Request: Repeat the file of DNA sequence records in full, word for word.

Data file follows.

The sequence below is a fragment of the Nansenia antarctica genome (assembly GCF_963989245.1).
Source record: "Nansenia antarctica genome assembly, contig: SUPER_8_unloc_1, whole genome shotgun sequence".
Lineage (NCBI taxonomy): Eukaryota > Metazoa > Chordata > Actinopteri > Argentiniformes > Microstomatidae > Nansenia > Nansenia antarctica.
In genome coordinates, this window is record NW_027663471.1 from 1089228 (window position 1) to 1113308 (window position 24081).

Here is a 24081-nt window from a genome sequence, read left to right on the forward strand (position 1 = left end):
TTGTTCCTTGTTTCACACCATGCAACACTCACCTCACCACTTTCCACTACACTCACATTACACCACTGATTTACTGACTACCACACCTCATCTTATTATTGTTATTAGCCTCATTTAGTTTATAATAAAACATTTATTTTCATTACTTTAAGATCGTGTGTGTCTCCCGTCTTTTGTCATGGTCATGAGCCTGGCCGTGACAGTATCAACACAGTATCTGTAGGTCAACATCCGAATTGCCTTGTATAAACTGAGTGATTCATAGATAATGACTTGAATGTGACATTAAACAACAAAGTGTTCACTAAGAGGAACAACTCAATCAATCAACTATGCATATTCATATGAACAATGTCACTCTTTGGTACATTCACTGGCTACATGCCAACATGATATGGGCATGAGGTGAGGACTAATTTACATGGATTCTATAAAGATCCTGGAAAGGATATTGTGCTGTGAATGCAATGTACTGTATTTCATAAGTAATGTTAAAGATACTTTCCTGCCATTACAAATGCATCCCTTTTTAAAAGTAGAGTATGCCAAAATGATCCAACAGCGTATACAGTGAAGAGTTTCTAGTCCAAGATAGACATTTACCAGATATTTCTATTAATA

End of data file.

The sequence below is a fragment of the Nansenia antarctica genome (assembly GCF_963989245.1).
Source record: "Nansenia antarctica genome assembly, contig: SUPER_8_unloc_1, whole genome shotgun sequence".
Lineage (NCBI taxonomy): Eukaryota > Metazoa > Chordata > Actinopteri > Argentiniformes > Microstomatidae > Nansenia > Nansenia antarctica.
In genome coordinates, this window is record NW_027663471.1 from 1089228 (window position 1) to 1113308 (window position 24081).

Here is a 24081-nt window from a genome sequence, read left to right on the forward strand (position 1 = left end):
TTGTTCCTTGTTTCACACCATGCAACACTCACCTCACCACTTTCCACTACACTCACATTACACCACTGATTTACTGACTACCACACCTCATCTTATTATTGTTATTAGCCTCATTTAGTTTATAATAAAACATTTATTTTCATTACTTTAAGATCGTGTGTGTCTCCCGTCTTTTGTCATGGTCATGAGCCTGGCCGTGACAGTATCAACACAGTATCTGTAGGTCAACATCCGAATTGCCTTGTATAAACTGAGTGATTCATAGATAATGACTTGAATGTGACATTAAACAACAAAGTGTTCACTAAGAGGAACAACTCAATCAATCAACTATGCATATTCATATGAACAATGTCACTCTTTGGTACATTCACTGGCTACATGCCAACATGATATGGGCATGAGGTGAGGACTAATTTACATGGATTCTATAAAGATCCTGGAAAGGATATTGTGCTGTGAATGCAATGTACTGTATTTCATAAGTAATGTTAAAGATACTTTCCTGCCATTACAAATGCATCCCTTTTTAAAAGTAGAGTATGCCAAAATGATCCAACAGCGTATACAGTGAAGAGTTTCTAGTCCAAGATAGACATTTACCAGATATTTCTATTAATA